What finally influenced my decision was the Gemlux online calculator,  

After spending too much time looking at the mechanical drawings and technical specs for several of these latches, I found their calculator and voila -  they have a flat plate for thicker decks, and various shaft lengths and cams. 

Customer service was outstanding and very patient as I sorted through variables such as deck thickness, grip, cam length, offset,.... Although I wanted the similar squarish flat frame, the sales guy at Gem Products told me that the square locks are fading and people are going with these compression locks.  Claims to be waterproof, which hopefully will keep my anchor locker dryer.  Amazing customer service.  I'm looking forward to finally having a secure anchor locker.

Installation should be pretty easy.  These locks require a 2" diameter hole cut in the deck, using a hole-saw.  This seems a lot easier than cutting odd-shaped holes for shaft, routing out the recess, etc. Now that I found the proper configuration, it should be very easy to install.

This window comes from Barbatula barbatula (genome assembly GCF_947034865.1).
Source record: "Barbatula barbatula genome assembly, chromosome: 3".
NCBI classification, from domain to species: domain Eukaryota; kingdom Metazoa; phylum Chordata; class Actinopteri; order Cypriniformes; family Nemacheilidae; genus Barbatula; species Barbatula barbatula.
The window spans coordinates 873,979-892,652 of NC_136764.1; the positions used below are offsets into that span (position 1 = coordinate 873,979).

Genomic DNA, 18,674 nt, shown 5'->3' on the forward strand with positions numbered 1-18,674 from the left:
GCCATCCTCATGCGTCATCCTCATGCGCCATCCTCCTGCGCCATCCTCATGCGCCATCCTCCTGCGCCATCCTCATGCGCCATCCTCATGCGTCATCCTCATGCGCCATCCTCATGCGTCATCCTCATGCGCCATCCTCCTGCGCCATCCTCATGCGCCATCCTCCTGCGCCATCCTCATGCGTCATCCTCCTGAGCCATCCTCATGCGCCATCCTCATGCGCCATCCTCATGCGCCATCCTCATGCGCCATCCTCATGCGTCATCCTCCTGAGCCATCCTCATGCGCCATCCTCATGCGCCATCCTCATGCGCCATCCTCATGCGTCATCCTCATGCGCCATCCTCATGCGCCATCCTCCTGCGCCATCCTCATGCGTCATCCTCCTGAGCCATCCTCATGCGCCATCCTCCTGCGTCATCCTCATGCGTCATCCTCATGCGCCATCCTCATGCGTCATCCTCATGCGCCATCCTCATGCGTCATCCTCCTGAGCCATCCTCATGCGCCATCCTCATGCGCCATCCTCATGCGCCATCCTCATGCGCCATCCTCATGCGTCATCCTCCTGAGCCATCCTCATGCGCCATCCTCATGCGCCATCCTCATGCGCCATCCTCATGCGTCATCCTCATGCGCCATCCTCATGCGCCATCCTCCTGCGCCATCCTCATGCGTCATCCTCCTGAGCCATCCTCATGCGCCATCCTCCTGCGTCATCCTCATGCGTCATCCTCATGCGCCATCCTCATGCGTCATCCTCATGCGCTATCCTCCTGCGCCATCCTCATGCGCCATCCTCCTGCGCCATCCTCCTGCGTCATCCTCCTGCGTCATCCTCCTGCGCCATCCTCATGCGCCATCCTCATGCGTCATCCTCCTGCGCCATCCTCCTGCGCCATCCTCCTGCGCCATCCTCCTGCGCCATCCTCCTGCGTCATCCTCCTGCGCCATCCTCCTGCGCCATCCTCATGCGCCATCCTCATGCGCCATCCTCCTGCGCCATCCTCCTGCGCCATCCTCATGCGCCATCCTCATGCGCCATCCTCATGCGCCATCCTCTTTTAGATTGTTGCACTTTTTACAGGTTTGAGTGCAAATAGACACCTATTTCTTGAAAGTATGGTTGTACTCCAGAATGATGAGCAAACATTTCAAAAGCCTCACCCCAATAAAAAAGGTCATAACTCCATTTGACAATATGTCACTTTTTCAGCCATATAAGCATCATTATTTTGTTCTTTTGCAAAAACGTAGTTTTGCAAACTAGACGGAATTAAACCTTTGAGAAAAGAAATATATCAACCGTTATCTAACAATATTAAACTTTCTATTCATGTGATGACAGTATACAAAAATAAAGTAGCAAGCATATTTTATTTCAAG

Intuition - Tartan 3500 - #115

Sunday, August 17, 2014

Cleaning your fuel tank

One of the profound mysteries of operating sailboats is maintaining the fuel system.  There are several theories regarding your fuel, tank and filters.  Should the tank be topped off and kept full?  This minimizes the space for condensation, yet, if you are like us, we rarely motor, so a tank of diesel fuel lasts a  year or more.  Some claim, with the various additives, diesel fuel has a shelf-life and should be consumed within 6 months or so.  I don't claim to know the proper balance between topping off the tank vs. running it down and refilling.